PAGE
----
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Jackson M, Jones D, Dyson J, et al. Facilitated group work for people with long-term conditions: a systematic review of benefits from studies of group-work interventions. Br J Gen Pract. 2019 May;69(682):e363-e372. doi: 10.3399/bjgp19X702233. Epub 2019 Apr 8. (Systematic review)
Abstract

BACKGROUND: About 15.4 million people in the UK live with a long-term condition. Of the health and social care spend, 70% is invested in caring for this population. Evidence suggests that group-work interventions offer patient support, improved outcomes, and reduce the costs of care.

AIM: To review the current evidence base examining the effectiveness of group work in long-term physical disease where such groups are facilitated by healthcare professionals.

DESIGN AND SETTING: Systematic review and narrative synthesis of studies of group-work interventions led by health professionals for adults with specified long-term illnesses.

METHOD: MEDLINE, EMBASE, PsycINFO, and Cochrane databases were systematically searched using terms relating to group work and long-term conditions. Studies were included if they were randomised controlled trials (RCTs) with a control group that did not include group work.

RESULTS: The 14 included studies demonstrated a high degree of heterogeneity in terms of participant characteristics, interventions, and outcome measures and were of varying quality. The studies demonstrated some statistically significant improvements in pain, psychological outcomes, self-efficacy, self-care, and quality of life resulting from intervention.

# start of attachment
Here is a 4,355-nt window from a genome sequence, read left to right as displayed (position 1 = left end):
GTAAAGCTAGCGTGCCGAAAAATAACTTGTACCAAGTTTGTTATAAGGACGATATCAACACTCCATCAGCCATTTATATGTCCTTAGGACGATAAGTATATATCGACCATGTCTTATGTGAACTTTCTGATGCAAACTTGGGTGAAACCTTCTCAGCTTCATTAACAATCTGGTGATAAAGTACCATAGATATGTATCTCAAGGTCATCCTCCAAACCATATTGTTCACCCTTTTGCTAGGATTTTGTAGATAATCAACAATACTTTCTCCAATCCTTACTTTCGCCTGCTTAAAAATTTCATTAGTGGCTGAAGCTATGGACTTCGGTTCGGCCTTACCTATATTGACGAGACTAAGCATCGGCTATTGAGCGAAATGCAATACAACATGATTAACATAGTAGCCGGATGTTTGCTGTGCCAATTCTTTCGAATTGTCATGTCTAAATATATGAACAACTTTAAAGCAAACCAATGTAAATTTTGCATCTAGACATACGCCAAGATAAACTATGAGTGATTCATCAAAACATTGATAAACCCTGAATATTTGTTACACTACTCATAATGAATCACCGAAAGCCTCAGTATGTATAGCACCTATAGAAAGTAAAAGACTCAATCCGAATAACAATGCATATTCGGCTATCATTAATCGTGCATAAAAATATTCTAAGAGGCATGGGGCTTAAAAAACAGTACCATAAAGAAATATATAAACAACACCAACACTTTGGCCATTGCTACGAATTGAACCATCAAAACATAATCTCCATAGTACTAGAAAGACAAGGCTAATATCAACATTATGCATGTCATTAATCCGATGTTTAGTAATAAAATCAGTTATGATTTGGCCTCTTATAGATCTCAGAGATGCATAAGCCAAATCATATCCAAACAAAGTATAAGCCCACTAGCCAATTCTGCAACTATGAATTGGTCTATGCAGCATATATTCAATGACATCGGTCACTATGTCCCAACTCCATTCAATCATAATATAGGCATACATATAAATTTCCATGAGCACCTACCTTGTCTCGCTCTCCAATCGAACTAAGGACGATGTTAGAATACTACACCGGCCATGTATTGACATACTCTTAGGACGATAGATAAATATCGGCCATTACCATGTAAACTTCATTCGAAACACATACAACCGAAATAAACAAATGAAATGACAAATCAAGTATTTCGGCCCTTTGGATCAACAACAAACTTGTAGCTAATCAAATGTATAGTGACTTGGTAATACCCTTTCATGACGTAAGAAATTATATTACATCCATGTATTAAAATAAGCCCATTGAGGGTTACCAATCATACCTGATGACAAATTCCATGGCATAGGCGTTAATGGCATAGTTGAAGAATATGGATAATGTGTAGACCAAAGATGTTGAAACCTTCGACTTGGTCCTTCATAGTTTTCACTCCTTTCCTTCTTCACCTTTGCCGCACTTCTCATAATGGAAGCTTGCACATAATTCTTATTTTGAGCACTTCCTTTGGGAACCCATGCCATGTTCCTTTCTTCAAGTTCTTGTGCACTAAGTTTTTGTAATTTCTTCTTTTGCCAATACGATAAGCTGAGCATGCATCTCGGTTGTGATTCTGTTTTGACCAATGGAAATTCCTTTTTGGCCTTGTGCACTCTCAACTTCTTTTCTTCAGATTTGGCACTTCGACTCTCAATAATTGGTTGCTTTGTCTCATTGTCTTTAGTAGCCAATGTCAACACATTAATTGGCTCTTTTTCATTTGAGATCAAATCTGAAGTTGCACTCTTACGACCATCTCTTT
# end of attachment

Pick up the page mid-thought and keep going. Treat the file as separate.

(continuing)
CONCLUSION: This review demonstrates significant benefits resulting from group participation, in adults with long-term disease. Results were mixed and some benefits were short-lived. Nevertheless, these results suggest that group work should be more widely used in the management and support of adults with long-term illness. There is a need for larger and better-quality studies to explore this potentially important area further.

Ratings
Discipline Area Score
Psychologist 6 / 7
Comments from MORE raters

Psychologist rater

To me, it is very important to emphasize that considering the paucity of studies assessing lay-led interventions, the authors recommend professionally led group-based and, also relevant, theoretically underpinned interventions to support people with long-term conditions.

Psychologist rater

This is an important review of a well respected treatment modality that re-affirms its practical relevance in this day of "show me the proof".
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